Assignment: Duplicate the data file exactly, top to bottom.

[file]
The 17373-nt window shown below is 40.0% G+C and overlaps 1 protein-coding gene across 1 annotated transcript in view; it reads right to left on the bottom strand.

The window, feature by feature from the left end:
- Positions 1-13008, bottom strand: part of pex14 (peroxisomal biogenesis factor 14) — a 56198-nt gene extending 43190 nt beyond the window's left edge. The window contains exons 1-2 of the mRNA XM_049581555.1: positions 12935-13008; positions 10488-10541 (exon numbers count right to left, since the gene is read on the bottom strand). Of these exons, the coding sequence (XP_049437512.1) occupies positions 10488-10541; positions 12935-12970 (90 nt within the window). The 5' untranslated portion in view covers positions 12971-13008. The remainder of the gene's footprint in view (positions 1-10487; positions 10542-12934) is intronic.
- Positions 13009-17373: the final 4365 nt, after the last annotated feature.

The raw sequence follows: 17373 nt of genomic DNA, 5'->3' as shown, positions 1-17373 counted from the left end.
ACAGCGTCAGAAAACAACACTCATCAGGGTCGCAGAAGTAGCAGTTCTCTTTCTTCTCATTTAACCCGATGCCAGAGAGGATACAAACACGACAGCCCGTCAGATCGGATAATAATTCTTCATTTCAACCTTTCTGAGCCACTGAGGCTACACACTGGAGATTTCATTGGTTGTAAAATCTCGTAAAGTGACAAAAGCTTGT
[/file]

The 17373-nt window shown below is 40.0% G+C and overlaps 1 protein-coding gene across 1 annotated transcript in view; it reads right to left on the bottom strand.

The window, feature by feature from the left end:
- Positions 1-13008, bottom strand: part of pex14 (peroxisomal biogenesis factor 14) — a 56198-nt gene extending 43190 nt beyond the window's left edge. The window contains exons 1-2 of the mRNA XM_049581555.1: positions 12935-13008; positions 10488-10541 (exon numbers count right to left, since the gene is read on the bottom strand). Of these exons, the coding sequence (XP_049437512.1) occupies positions 10488-10541; positions 12935-12970 (90 nt within the window). The 5' untranslated portion in view covers positions 12971-13008. The remainder of the gene's footprint in view (positions 1-10487; positions 10542-12934) is intronic.
- Positions 13009-17373: the final 4365 nt, after the last annotated feature.

The raw sequence follows: 17373 nt of genomic DNA, 5'->3' as shown, positions 1-17373 counted from the left end.
ACAGCGTCAGAAAACAACACTCATCAGGGTCGCAGAAGTAGCAGTTCTCTTTCTTCTCATTTAACCCGATGCCAGAGAGGATACAAACACGACAGCCCGTCAGATCGGATAATAATTCTTCATTTCAACCTTTCTGAGCCACTGAGGCTACACACTGGAGATTTCATTGGTTGTAAAATCTCGTAAAGTGACAAAAGCTTGT